One of the earliest edtech tools that I recommended to the teachers involved in the Writing Ourselves project, which I am the Technology Director for, was the DraftBack Extension. Once enabled, the extension allows you to playback your writing process for any doc that you are an editor on. Obviously, the best use case for this would be to have students do this.
What a powerful way for students to reflect on their writing process and for educators to assess (and offer feedback on) the way that they go about the writing craft. Awesome sauce.
If you’re like me, scrolling through a really long .pdf hoping to find the right page drives you bonkers. Did you know that, when looking at a .pdf in Google Chrome, you can jump directly to a page number?
Note: This is based on the number of pages in the document and occasionally the publisher of the PDF didn’t count the cover page and other initial pages in their numbering. So, typing in page 10, might actually land you on page 9 because the cover page didn’t count. But, hey, at least you only have to scroll one more page!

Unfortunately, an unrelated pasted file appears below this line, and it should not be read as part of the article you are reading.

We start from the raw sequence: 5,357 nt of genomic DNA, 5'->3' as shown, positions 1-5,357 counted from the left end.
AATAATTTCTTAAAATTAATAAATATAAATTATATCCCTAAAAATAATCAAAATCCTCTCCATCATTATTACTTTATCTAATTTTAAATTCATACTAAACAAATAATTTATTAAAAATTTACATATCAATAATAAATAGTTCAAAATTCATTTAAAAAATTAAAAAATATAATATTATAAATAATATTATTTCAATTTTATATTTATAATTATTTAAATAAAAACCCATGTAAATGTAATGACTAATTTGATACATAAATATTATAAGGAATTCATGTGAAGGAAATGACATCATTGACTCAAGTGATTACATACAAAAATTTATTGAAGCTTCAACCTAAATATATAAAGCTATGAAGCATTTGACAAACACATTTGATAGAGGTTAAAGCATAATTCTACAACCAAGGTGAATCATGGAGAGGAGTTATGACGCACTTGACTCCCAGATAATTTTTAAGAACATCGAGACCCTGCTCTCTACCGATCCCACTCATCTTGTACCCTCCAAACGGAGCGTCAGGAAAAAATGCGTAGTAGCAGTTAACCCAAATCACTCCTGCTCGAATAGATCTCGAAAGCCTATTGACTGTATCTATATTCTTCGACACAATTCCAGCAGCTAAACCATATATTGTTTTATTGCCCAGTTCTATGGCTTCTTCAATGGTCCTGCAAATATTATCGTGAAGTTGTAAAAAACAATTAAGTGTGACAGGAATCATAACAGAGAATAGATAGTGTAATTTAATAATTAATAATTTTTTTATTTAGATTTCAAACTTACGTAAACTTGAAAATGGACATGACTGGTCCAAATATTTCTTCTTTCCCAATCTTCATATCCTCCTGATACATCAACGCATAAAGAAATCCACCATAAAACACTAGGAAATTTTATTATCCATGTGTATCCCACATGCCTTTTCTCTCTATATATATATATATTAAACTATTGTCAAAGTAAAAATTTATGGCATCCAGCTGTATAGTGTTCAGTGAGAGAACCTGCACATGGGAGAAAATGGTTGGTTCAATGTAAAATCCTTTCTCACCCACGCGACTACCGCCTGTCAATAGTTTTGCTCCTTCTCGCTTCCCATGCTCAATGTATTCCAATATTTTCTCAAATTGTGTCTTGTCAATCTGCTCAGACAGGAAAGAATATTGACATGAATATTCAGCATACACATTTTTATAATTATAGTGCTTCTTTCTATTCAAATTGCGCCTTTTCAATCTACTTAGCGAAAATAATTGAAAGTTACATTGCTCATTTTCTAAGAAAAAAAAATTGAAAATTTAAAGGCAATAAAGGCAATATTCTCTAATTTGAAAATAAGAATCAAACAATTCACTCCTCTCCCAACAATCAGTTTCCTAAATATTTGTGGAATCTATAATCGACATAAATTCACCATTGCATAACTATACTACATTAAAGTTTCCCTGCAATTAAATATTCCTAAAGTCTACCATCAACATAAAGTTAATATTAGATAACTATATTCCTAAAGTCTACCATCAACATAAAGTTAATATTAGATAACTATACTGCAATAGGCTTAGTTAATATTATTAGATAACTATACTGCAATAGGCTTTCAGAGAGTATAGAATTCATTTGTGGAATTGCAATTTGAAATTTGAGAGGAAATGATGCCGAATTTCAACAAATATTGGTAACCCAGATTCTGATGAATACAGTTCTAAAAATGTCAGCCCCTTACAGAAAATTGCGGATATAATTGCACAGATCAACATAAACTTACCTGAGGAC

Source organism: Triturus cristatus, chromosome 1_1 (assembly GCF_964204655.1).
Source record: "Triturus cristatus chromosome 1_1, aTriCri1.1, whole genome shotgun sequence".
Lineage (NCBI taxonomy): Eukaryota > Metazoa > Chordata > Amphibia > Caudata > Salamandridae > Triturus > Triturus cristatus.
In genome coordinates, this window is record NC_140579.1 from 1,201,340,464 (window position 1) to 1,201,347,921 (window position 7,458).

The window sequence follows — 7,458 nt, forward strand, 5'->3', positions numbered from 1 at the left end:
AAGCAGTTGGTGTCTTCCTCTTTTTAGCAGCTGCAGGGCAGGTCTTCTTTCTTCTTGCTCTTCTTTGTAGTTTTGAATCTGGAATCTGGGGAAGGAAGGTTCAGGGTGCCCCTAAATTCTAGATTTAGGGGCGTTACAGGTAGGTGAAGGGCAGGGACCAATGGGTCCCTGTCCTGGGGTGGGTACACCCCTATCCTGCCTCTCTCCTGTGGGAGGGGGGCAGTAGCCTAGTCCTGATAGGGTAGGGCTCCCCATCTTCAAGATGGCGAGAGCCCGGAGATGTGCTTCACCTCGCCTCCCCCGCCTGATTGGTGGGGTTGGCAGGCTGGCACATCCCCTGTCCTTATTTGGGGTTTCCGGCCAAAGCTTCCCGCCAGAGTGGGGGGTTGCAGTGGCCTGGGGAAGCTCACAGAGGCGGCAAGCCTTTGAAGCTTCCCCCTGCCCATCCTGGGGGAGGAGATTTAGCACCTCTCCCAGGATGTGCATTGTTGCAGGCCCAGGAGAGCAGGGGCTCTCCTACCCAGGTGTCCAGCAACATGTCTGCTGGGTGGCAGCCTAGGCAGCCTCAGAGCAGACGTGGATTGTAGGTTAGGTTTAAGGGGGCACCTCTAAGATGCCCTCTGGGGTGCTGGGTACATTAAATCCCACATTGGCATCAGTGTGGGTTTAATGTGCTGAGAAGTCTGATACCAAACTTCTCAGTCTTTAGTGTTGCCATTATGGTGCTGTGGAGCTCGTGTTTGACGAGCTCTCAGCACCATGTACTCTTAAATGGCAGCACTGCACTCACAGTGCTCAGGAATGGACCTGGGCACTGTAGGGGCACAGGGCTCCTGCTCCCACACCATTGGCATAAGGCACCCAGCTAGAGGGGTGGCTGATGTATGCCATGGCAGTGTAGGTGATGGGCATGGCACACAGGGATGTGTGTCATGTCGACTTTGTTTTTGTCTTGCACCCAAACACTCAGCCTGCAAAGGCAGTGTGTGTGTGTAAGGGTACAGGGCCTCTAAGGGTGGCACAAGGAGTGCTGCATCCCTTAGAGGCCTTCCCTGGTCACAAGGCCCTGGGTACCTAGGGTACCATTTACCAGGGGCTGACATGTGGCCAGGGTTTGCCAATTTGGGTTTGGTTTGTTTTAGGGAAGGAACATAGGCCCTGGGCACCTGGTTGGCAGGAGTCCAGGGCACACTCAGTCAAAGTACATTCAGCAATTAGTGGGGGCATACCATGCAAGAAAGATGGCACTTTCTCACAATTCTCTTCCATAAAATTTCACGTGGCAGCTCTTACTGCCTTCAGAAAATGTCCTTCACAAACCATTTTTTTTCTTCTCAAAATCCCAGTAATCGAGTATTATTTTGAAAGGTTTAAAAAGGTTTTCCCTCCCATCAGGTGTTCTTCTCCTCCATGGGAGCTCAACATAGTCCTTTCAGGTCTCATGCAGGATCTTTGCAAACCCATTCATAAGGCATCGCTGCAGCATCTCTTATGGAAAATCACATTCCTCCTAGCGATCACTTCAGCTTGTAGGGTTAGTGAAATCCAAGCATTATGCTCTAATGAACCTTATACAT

Let me start with this . . . I think the best thing that we can do for children in regards to the dangerous, disruptive and distorted content on the internet is to teach them to identify and avoid it. However, some students have difficulties with this and during intermediary times while helping them to develop better/safer online habits, an alternative support may be necessary.
One option is to use a separate Google Admin Organizational Unit (OU) that is has restricted internet access. In it, you can block all online content except for content that that you and your educators have identified as being a part of students’ learning experience. (The last thing that you would want to do is limit or prohibit their learning)
To do this:
- Login to the Google Admin Console
- Go to Device Management > Chrome Management > User Settings